Distribution: By complementary definition with the Traverse Formation as noted above, the North Vernon is limited in its Indiana distribution to the Devonian outcrop area southwest and west of the Kankakee and Cincinnati Arches and to the subsurface in the Illinois Basin (Droste and Shaver, 1986). In this distribution the formation ranges in thickness from an erosional zero to an average of about 25 ft (7.2 m) where uneroded near the outcrop and to 120 ft (37 m) or more in Posey County (Becker, 1974, fig. 22) (Droste and Shaver, 1986). In the area of Jasper County, northwestern Indiana, where upper rocks of the Muscatatuck extend physically across the Kankakee Arch in thicknesses of 20 to 25 ft (6.1 to 7.6 m), the North Vernon Limestone and the Traverse Formation may be considered as having a mutual vertical cutoff boundary (Droste and Shaver, 1986).

Boundaries:

The North Vernon overlies unconformably both the Jeffersonville Limestone (Middle Devonian) and the Wabash Formation (Upper Silurian) (Droste and Shaver, 1986). It underlies the New Albany Shale both conformably and unconformably (Droste and Shaver, 1986). [See Shaver, 1984, for areas and magnitude of these changing relations (Droste and Shaver, 1986).]

Correlations:

On the basis of its many macrofossils, the North Vernon has been correlated approximately with the Hamilton Group (upper Middle Devonian) of New York for more than a hundred years (Droste and Shaver, 1986). The more recent conodont work reaffirms this correlation (Droste and Shaver, 1986). The upper part of the Silver Creek (lower North Vernon), as well as the Skaneateles Formation (upper lower Hamilton) of New York (see Rickard, 1975, pl. 3), is in the Icriodus latericrescens latericrescens Zone (early Givetian, global standard) (Orr and Pollock, 1968; Droste and Shaver, 1986). [See, however, the discussion under "Speed Member" for other opinion on age (Droste and Shaver, 1986).] The Beechwood (upper North Vernon), as well as the Ludlowville Formation of the lower upper Hamilton, lies in the Polygnathus varcus Zone (middle Givetian) (Orr, 1971, p. 17; Droste and Shaver, 1986; Sandberg, Hasenmueller, and Rexroad, 1994).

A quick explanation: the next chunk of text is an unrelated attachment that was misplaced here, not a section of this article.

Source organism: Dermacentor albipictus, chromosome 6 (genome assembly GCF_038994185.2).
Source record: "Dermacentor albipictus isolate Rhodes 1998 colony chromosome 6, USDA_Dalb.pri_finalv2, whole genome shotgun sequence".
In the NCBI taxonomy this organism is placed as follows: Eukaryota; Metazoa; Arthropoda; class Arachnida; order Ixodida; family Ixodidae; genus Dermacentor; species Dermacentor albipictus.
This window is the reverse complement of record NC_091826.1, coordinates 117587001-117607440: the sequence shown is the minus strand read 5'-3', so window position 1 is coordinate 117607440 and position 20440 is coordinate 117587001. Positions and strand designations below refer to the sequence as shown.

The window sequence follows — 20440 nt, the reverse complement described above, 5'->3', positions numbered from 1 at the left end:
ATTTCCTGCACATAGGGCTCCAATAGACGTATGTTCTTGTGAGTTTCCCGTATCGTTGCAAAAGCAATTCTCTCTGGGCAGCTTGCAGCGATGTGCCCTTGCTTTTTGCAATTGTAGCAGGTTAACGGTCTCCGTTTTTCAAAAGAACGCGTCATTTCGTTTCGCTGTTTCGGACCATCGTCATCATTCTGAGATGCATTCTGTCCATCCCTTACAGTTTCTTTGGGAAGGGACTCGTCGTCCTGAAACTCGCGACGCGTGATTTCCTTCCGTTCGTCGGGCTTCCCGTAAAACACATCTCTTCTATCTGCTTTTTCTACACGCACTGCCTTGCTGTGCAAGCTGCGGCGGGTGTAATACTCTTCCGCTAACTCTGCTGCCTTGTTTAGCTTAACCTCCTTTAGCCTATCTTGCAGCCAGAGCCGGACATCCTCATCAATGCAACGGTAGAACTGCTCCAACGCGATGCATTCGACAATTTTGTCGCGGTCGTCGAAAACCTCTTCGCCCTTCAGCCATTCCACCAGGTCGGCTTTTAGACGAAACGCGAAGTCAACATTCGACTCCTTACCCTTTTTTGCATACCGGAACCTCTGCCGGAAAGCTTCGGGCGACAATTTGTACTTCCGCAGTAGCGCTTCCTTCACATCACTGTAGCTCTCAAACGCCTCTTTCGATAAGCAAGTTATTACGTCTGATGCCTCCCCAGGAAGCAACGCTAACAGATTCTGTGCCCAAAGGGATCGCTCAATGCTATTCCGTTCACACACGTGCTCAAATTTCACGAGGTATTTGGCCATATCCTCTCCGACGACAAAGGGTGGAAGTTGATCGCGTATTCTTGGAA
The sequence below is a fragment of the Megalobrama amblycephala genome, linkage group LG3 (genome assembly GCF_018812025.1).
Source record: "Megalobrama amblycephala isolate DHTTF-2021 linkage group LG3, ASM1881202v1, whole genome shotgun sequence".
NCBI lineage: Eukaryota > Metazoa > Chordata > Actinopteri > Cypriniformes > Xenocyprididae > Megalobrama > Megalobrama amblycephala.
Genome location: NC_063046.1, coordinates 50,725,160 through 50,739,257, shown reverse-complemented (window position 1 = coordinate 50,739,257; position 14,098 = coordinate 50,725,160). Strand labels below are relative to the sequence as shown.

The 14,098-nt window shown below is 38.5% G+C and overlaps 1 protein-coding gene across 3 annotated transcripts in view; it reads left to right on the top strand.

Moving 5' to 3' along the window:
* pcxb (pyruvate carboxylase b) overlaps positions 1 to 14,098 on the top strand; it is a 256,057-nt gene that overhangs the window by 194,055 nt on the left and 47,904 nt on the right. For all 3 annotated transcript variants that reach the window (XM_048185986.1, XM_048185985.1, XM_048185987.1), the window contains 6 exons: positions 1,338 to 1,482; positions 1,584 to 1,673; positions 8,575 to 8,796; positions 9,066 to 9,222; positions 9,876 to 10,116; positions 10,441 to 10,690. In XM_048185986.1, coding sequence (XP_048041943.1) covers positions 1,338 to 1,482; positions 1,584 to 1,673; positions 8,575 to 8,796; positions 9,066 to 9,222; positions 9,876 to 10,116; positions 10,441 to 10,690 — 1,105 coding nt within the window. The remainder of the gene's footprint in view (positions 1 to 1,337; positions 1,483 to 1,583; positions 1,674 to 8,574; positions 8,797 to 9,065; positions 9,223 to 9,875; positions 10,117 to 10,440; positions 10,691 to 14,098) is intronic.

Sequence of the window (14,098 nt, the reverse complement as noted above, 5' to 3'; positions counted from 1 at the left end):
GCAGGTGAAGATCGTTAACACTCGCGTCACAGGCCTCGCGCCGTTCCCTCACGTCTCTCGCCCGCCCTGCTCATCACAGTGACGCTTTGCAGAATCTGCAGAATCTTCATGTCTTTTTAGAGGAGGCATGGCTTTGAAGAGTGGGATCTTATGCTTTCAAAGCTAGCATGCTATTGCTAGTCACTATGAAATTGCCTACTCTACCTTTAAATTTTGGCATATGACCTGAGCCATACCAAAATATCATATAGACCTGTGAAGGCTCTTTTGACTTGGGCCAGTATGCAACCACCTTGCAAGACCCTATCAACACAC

In the midwestern area the North Vernon correlates approximately or very closely with: the Lingle Formation, Illinois (see North, 1969); the Traverse Formation, northern Indiana; much of the section ranging from the Dundee Limestone through the Traverse Group (Limestone), Michigan; the section ranging possibly from the uppermost part of the Columbus Limestone through the Traverse Group (Formation), central to northwestern Ohio; and the Sellersburg Limestone, central Kentucky (Droste and Shaver, 1986).

Regional Indiana usage:

Illinois Basin (COSUNA 11)
Supergroup: none
Group: Muscatatuck Group
Formation: North Vernon Limestone
Illinois Basin Margin (COSUNA 12)
Supergroup: none
Group: Muscatatuck Group
Formation: North Vernon Limestone
Cincinnati Arch (COSUNA 13)
Supergroup: none
Group: Muscatatuck Group
Formation: North Vernon Limestone
Kankakee Arch (COSUNA 14)
Supergroup: none
Group: Muscatatuck Group
Formation: North Vernon Limestone

Misc/Abandoned Names:

Hamilton Group, Hydraulic Limestone, Jeffersonville Limestone, Little Rock Creek Limestone, Logansport Limestone, Miami Bend Formation, Sellersburg Beds/Limestone

Geologic Map Unit Designation:

Dnv

Note: Hansen (1991, p. 52) in Suggestions to authors of the reports of the United States Geological Survey noted that letter symbols for map units are considered to be unique to each geologic map and that adjacent maps do not necessarily need to use the same symbols for the same map unit. Therefore, map unit abbreviations in the Indiana Geologic Names Information System should be regarded simply as recommendations.

COSUNA areas and regional terminology